In the Company Relatives — Family Members Can Hurt or Help Campaigns

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Greg Markley

By GREG MARKLEY

Mary L. Trump, a niece of former president Donald Trump, exemplifies a relative who doesn’t agree with her famous relative on most issues. But she goes further, writing a book called “Too Much and Never Enough” about her uncle. She may be an effective critic as she is a clinical psychologist as well as a person who has shared quality time with her Donald.

What was her motivation? Was it to get her abrasive uncle to be more tolerant and compassionate? Or, quite likely, to make money off a famous relative’s fame? Elements of both are present. Meanwhile, in Alabama we have a family-related situation that has arisen in the 2022 U.S. Senate race.

And recently, we’ve learned that  Republican candidate Mike Durant even turned his back on his sister, who says she was a victim of sexual abuse for years by she and Durant’s father, who admitted the crime.

The Associated Press accused Durant of “lying about years of sexual abuse at the hands of their father despite telling his sister in letters that their father had admitted to the abuse.” So says Mary Ryan, his sister. She filed a federal civil lawsuit against their father Leon Durant in New Hampshire in 1994. Ryan said their father sexually assaulted her from toddler until age 19. The lawsuit said the assaults were “almost daily” between ages 14 to 17.

For some reason, Durant’s sister chose to release a statement not to the diverse journalism community, but to the liberal Alabama political reporter. “The criminal statute of limitations had run out, leaving a civil suit as the only alternative,” Mary Ryan recalled.

She added: “My brother and family chose to support my father and mother as they attempted to avoid the consequences. They all tried to silence me.”

Durant probably did not have much time to silence his sister: Less than a year before, he had returned from a horrible wartime incident and was probably focused on recovery, not rehashing old family problems.

Should Durant have looked more into his father’s incestuous actions? Yes, of course. At least he should have visited her and comforted her. I don’t know whether he did not, but if so then surely Mary would have acknowledged her brother’s outreach at that trying time.

The Durant for Senate campaign called for U.S. Rep. Mo Brooks and Katie Boyd Britt to condemn “the disgusting, false and misleading attacks by the liberal fake news media. “Mike Durant was beaten, dragged and carried through the streets of a foreign land after being shot down in combat, only to return home to a boiling over family dispute that unfolded as he was held in captivity,” said campaign spokesman Jahan Wilcox.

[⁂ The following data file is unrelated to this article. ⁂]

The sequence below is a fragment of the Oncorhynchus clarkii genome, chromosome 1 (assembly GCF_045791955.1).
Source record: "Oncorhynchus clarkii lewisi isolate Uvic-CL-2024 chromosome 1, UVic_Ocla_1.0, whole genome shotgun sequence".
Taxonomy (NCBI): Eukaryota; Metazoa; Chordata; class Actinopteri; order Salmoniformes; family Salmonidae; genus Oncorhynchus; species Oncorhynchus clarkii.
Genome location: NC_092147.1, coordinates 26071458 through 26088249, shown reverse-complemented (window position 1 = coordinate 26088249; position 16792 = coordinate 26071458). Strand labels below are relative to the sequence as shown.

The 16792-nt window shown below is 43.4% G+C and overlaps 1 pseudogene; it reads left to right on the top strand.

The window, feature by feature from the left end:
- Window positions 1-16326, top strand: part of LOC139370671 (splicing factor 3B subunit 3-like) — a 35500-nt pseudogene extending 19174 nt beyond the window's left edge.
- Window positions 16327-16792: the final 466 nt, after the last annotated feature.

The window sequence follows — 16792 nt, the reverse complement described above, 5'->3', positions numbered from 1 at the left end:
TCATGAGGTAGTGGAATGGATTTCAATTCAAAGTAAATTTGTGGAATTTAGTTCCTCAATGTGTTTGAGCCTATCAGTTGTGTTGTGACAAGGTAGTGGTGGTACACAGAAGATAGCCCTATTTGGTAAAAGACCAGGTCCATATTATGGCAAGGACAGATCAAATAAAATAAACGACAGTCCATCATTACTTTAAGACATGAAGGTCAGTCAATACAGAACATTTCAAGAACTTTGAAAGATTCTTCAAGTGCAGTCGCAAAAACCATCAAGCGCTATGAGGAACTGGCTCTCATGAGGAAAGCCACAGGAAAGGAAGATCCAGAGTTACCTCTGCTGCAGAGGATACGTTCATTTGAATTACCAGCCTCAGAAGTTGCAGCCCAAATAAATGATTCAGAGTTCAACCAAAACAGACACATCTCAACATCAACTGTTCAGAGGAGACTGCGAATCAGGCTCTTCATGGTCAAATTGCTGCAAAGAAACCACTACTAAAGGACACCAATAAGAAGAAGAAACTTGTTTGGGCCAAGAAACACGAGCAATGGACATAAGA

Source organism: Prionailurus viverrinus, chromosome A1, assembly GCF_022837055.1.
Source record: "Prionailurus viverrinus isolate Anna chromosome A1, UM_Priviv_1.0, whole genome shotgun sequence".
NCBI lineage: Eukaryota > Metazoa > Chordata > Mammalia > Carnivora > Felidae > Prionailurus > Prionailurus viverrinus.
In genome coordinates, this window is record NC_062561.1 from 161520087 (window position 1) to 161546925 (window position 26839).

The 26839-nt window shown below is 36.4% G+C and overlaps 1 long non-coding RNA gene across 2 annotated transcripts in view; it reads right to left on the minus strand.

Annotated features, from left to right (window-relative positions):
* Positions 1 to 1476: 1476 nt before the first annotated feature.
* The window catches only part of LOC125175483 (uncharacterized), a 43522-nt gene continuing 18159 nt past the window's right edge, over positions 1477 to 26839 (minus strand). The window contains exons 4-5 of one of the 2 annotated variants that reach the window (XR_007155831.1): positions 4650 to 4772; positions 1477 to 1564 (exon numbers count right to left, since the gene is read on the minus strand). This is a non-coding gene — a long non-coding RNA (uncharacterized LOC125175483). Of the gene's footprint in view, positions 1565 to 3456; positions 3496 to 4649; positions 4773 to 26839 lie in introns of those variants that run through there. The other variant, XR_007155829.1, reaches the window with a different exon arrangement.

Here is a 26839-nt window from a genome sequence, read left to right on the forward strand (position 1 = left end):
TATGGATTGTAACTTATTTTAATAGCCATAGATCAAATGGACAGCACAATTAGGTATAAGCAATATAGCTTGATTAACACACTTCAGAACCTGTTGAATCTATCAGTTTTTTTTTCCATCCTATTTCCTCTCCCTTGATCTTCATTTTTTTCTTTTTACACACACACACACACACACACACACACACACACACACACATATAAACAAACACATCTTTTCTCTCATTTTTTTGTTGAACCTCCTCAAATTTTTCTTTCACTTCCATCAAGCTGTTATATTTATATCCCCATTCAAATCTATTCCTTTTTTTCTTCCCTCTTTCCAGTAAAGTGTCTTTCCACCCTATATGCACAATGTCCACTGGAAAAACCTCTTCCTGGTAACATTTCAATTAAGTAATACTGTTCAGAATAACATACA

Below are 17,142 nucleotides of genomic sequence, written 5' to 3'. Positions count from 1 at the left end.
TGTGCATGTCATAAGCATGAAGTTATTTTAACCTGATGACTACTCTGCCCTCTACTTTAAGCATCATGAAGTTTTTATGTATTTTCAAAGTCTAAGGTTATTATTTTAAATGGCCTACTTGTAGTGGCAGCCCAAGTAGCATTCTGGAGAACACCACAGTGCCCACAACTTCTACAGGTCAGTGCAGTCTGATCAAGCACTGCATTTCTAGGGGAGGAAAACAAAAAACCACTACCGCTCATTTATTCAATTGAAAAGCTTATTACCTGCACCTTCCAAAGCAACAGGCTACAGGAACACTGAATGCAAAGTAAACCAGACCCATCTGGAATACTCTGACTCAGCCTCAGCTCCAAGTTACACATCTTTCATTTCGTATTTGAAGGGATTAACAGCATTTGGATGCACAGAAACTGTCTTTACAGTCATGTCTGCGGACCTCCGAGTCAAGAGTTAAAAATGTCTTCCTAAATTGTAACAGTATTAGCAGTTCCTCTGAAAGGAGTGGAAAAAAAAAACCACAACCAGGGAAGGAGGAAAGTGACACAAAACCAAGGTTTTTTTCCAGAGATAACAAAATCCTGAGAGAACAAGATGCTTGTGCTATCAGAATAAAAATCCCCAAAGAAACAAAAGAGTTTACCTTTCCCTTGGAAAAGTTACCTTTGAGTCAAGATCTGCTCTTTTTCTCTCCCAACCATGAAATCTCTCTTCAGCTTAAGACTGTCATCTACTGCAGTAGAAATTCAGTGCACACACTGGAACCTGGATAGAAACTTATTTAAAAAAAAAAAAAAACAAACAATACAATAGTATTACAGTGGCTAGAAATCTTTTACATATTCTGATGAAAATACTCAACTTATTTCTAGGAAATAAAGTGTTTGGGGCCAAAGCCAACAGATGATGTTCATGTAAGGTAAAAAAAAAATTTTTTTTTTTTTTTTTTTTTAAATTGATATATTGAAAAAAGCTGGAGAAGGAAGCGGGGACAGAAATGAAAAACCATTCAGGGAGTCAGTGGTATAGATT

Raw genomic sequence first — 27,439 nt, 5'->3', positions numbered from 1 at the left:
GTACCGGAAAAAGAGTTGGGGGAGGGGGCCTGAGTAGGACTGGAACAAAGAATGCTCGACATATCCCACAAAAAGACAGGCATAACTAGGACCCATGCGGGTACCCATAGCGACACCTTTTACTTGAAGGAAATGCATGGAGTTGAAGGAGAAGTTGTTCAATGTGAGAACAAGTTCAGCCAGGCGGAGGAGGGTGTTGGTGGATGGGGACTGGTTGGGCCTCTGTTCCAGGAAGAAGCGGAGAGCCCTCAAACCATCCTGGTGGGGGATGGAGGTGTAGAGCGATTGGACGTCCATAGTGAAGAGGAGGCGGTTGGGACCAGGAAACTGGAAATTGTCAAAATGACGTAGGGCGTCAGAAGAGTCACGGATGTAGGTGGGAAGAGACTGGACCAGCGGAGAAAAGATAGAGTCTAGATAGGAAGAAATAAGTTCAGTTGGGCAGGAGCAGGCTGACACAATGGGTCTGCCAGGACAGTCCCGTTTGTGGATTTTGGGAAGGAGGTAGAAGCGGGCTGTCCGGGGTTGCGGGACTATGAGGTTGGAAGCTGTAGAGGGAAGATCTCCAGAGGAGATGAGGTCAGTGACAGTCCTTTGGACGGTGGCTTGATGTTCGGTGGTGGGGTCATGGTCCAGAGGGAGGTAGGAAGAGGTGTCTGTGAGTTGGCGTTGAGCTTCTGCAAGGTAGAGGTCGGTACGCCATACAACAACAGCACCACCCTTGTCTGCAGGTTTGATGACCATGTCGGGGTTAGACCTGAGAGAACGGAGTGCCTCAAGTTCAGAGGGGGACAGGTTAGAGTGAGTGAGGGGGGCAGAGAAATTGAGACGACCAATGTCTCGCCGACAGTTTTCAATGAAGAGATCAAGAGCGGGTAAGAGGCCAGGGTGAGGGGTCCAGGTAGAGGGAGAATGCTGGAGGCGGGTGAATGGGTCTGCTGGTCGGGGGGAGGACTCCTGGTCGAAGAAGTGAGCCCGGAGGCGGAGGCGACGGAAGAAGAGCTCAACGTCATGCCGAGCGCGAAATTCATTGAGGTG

On Twitter, Brooks responded that he had “zero” to do with the article by Bill Britt and Josh Moon of the Alabama Political Reporter. A spokesman for the Britt campaign told Alabama News Daily that her staff was not the source of the negative story, either.

Relatives were not the issue in the 1950 Florida campaign when George Smathers ran to upset Sen. Claude Pepper. Instead, Smathers came down hard on Pepper’s liberal bent; before “liberalism” became a dirty word. To uneducated voters in Florida in 1950, words used by Smathers sounded unseemly or even wicked — but they are not especially negative words.

In a famous campaign speech in rural northern Florida, Smathers called Pepper “a shameless extrovert” known to have engaged in “nepotism” with his sister-in-law, “whose sister was once a thespian” in wicked New York City, and who was acknowledged to have “practiced celibacy” before his marriage.

The four words to confuse uneducated people were “extrovert,” an outgoing, overtly expressive person; “nepotism,” the practice among the powerful of favoring relatives or friends, especially by providing jobs; “thespian,” relating to drama and the theater; and “celibacy,” the state of abstaining from marriage and sexual relations. Guess who won? Yes, it was Smathers, by nearly 67,000 votes!

In 2012, GOP presidential hopeful Newt Gingrich handled questions about his ex-wife’s negative comments to a reporter a few days before with alacrity and skill. Moderator John King, acting dumb, inadvertently edged on Gingrich. Noting claims the former House speaker asked his second wife for an “open marriage,” King queried Gingrich for a response.

“Every person in here knows personal pain,” said Gingrich, to cheers. “Every person here has had someone who’s gone through personal things. To take an ex-wife and two days before the primary ask a significant question in the presidential campaign is as close to despicable as anything I can imagine …” Gingrich won the South Carolina primary with 40 percent of the vote. Regarding Mary Ryan’s charges against her bother Mike Durant, the jury is still out.

Greg Markley first moved to Lee County in 1996. He has Masters’ in education and history. He taught politics as an adjunct in Georgia and Alabama. An award-winning writer in the Army and civilian life, he has contributed to the Observer for 12 years. gm.markley@charter.net

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